The Windhover

for unaccompanied choir with bass solo

Liz Dilnot Johnson

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£6.49£8.19

for unaccompanied choir with bass solo

£8.19
£6.49
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Composer Liz Dilnot Johnson
Year of Composition 2020
Duration ca.8'
Instrumentation Choir, Bass
Categories (all composers) ,
Catalogue ID ce-lj1tw1

Notes

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Lady Margaret Wall introduced me to Gerard Manley Hopkins’ extraordinary The Windhover – one of her late husband’s favourite poems. We had been searching together for a text that both summoned up an element of the dawn chorus and also had some personal connection with Sir Nicholas for this new Ex Cathedra commission.

As part of my preparation for composing this piece I set off before dawn in April, in search of the ‘windhover’ the country name for a kestrel. On the Malvern Hills there is a particular spot where our local kestrel often hovers, just between Summer Hill and the Worcestershire Beacon. Before first light at about 5.30am, I spotted it hovering on the wind, then stooping steeply down, diving onto its target with calculated precision. This level of skill and expertise sums up Sir Nicholas well, a man of great ability who was deeply admired for his profound impact on family justice and for pioneering a more interdisciplinary approach within the law.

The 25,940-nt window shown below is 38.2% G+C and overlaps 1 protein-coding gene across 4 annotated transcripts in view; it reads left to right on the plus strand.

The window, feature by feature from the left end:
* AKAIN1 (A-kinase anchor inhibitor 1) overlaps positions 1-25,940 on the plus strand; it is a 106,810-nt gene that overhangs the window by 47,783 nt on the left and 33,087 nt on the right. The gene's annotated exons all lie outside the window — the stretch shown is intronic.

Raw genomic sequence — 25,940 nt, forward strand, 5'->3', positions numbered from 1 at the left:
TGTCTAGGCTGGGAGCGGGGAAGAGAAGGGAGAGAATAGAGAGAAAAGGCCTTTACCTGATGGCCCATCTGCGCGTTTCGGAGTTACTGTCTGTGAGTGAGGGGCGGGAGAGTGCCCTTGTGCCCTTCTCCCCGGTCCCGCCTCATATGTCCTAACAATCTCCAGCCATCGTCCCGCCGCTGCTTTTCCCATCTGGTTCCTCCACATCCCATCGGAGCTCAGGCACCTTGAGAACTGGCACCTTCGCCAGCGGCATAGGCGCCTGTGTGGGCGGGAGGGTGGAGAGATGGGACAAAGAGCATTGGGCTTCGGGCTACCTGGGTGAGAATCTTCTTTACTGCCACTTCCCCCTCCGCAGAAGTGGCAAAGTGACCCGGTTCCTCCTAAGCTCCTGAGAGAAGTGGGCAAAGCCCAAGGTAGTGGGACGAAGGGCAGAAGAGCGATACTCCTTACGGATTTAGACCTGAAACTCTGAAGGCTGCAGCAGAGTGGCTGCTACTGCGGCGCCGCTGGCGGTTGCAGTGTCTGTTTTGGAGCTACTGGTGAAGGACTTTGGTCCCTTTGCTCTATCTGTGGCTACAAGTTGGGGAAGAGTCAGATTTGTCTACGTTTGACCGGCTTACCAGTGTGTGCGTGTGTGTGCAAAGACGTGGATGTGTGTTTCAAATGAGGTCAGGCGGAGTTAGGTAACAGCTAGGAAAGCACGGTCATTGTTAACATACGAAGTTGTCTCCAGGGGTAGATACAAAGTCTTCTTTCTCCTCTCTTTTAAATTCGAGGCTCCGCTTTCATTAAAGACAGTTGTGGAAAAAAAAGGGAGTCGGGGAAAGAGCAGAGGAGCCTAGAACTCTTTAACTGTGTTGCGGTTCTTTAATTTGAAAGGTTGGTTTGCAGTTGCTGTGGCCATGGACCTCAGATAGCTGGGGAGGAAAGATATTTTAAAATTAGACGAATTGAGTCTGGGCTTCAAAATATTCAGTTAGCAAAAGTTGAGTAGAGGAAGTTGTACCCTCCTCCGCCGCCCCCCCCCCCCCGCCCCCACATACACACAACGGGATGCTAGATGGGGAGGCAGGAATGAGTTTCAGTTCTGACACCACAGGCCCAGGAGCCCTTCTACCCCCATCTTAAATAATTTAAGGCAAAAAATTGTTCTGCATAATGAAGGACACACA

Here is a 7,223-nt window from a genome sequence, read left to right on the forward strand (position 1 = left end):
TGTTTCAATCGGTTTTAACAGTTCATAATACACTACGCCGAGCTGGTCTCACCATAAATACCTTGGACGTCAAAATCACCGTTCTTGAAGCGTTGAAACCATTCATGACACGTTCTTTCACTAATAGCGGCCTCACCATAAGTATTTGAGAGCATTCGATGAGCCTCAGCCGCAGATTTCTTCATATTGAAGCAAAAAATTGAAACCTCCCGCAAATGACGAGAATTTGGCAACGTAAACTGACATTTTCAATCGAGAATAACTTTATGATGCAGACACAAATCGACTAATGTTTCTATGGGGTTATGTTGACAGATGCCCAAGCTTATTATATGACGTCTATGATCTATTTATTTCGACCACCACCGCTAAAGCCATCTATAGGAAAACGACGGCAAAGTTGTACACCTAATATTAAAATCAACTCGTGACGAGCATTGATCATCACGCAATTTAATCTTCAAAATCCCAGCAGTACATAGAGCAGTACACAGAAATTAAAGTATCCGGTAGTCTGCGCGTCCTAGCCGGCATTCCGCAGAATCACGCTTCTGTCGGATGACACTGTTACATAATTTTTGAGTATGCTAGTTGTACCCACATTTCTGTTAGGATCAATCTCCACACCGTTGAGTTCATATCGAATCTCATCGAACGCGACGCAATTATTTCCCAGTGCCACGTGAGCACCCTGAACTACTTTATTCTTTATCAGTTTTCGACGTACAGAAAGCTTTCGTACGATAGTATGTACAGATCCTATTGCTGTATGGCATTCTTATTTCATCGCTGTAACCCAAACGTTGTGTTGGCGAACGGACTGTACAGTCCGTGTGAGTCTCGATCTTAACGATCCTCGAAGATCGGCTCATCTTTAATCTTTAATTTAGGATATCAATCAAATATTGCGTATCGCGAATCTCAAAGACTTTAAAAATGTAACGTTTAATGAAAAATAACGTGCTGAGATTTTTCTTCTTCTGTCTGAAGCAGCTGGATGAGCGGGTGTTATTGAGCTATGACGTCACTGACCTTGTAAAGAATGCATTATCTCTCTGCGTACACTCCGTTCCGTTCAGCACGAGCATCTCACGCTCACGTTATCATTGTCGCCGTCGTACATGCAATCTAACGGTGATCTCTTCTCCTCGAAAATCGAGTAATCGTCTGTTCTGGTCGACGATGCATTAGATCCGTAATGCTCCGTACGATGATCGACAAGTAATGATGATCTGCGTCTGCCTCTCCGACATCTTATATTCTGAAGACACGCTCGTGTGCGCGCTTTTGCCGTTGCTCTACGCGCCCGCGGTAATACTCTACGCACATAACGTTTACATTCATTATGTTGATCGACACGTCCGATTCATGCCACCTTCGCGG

Setting the words of this poem has been a true adventure for me. A muscular bass solo threads through the music, which includes wild kestrel calls and the sound of wind through feathers, leading to a climax at the lines ‘the fire that breaks from thee then… O my chevalier!’ Hopkins’ words not only conjure up the hawk, hovering and riding the wind at dawn, but also images of chivalric love and an evocation of the intense beauty of the day’s first light.

The opening sequence of chords maps out Sir Nicholas Wall’s name in musical notes, creating a sequence of subtly shifting harmonies capturing that magical moment of stillness just before sunrise.